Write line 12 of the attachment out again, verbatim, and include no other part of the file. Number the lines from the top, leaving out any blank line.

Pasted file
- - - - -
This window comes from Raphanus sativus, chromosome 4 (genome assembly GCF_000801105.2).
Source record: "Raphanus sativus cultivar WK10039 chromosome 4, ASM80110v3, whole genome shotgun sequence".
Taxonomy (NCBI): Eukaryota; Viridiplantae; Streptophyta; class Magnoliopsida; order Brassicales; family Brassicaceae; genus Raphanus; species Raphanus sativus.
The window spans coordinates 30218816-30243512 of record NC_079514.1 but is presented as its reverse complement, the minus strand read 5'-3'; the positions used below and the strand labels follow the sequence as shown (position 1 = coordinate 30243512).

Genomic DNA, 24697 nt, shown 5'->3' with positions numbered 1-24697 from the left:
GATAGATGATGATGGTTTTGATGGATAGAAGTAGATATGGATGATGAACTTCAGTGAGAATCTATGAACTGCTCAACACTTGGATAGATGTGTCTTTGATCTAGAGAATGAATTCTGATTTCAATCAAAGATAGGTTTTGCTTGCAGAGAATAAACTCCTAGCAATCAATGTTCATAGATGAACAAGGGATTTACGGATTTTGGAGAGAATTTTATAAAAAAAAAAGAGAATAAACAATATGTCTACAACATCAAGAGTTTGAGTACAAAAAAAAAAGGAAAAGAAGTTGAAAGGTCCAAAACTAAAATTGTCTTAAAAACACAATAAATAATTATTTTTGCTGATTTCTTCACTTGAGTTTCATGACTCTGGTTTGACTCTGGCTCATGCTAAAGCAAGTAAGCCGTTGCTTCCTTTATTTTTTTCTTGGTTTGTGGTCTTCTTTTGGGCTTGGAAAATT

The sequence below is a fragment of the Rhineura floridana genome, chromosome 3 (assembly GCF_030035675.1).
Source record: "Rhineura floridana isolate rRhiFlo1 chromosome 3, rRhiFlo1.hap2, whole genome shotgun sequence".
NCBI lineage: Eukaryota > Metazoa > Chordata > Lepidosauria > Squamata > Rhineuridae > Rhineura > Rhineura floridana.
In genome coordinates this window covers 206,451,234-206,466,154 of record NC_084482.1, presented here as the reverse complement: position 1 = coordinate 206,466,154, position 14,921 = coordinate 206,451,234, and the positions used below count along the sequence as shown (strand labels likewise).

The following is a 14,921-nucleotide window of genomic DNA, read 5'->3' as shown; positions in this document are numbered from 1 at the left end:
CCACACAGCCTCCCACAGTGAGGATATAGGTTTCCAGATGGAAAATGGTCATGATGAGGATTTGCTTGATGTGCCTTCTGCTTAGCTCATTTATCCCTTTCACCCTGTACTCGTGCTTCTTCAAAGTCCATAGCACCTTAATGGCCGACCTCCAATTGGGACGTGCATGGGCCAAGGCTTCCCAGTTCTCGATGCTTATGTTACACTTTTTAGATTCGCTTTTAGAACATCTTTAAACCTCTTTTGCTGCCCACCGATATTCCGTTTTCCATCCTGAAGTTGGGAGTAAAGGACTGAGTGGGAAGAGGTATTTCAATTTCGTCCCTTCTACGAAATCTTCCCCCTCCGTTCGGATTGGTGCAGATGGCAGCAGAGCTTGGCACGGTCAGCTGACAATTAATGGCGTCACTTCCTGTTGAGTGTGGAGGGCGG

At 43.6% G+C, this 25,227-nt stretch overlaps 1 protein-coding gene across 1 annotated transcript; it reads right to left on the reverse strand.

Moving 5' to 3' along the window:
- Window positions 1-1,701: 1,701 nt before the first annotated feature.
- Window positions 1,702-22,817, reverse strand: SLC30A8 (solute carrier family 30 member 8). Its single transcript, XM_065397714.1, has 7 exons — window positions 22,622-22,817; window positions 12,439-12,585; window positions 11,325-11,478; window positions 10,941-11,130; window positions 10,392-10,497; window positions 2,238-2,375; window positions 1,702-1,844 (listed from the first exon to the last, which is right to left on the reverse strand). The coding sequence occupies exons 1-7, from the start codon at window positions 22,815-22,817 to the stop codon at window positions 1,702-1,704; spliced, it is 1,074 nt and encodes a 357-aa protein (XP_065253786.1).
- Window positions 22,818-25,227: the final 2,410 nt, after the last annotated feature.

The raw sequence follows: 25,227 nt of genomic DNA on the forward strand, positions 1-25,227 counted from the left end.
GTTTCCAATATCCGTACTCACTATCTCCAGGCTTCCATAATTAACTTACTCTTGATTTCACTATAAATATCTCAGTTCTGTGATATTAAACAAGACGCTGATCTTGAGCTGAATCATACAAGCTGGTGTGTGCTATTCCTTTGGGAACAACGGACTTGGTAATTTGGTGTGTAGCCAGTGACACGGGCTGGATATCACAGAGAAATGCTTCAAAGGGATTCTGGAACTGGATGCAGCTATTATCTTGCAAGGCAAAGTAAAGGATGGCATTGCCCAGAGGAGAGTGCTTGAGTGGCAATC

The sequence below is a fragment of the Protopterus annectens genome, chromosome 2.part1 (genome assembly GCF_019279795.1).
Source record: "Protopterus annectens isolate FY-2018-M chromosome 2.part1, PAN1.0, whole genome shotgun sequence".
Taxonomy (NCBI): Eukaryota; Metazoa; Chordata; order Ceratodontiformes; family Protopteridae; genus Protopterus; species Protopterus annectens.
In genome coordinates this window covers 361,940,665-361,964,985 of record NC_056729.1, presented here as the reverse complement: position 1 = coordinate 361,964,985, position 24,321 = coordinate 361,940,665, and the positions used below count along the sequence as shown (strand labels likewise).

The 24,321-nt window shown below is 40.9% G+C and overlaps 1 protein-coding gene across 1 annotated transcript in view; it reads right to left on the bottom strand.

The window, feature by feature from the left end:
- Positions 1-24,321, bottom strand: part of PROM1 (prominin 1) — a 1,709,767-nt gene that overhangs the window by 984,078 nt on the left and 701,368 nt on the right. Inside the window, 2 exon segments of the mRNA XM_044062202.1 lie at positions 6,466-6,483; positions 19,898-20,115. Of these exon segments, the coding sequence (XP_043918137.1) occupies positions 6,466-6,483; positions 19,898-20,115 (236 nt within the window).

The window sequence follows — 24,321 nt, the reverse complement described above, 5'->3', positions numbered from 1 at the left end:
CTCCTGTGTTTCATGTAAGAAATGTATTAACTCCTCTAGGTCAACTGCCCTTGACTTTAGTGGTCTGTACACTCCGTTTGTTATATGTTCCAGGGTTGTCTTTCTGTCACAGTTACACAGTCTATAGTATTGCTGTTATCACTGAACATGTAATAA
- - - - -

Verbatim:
CCACACAGCCTCCCACAGTGAGGATATAGGTTTCCAGATGGAAAATGGTCATGATGAGGATTTGCTTGATGTGCCTTCTGCTTAGCTCATTTATCCCTTTCACCCTGTACTCGTGCTTCTTCAAAGTCCATAGCACCTTAATGGCCGACCTCCAATTGGGACGTGCATGGGCCAAGGCTTCCCAGTTCTCGATGCTTATGTTACACTTTTTAGATTCGCTTTTAGAACATCTTTAAACCTCTTTTGCTGCCCACCGATATTCCGTTTTCCATCCTGAAGTTGGGAGTAAAGGACTGAGTGGGAAGAGGTATTTCAATTTCGTCCCTTCTACGAAATCTTCCCCCTCCGTTCGGATTGGTGCAGATGGCAGCAGAGCTTGGCACGGTCAGCTGACAATTAATGGCGTCACTTCCTGTTGAGTGTGGAGGGCGG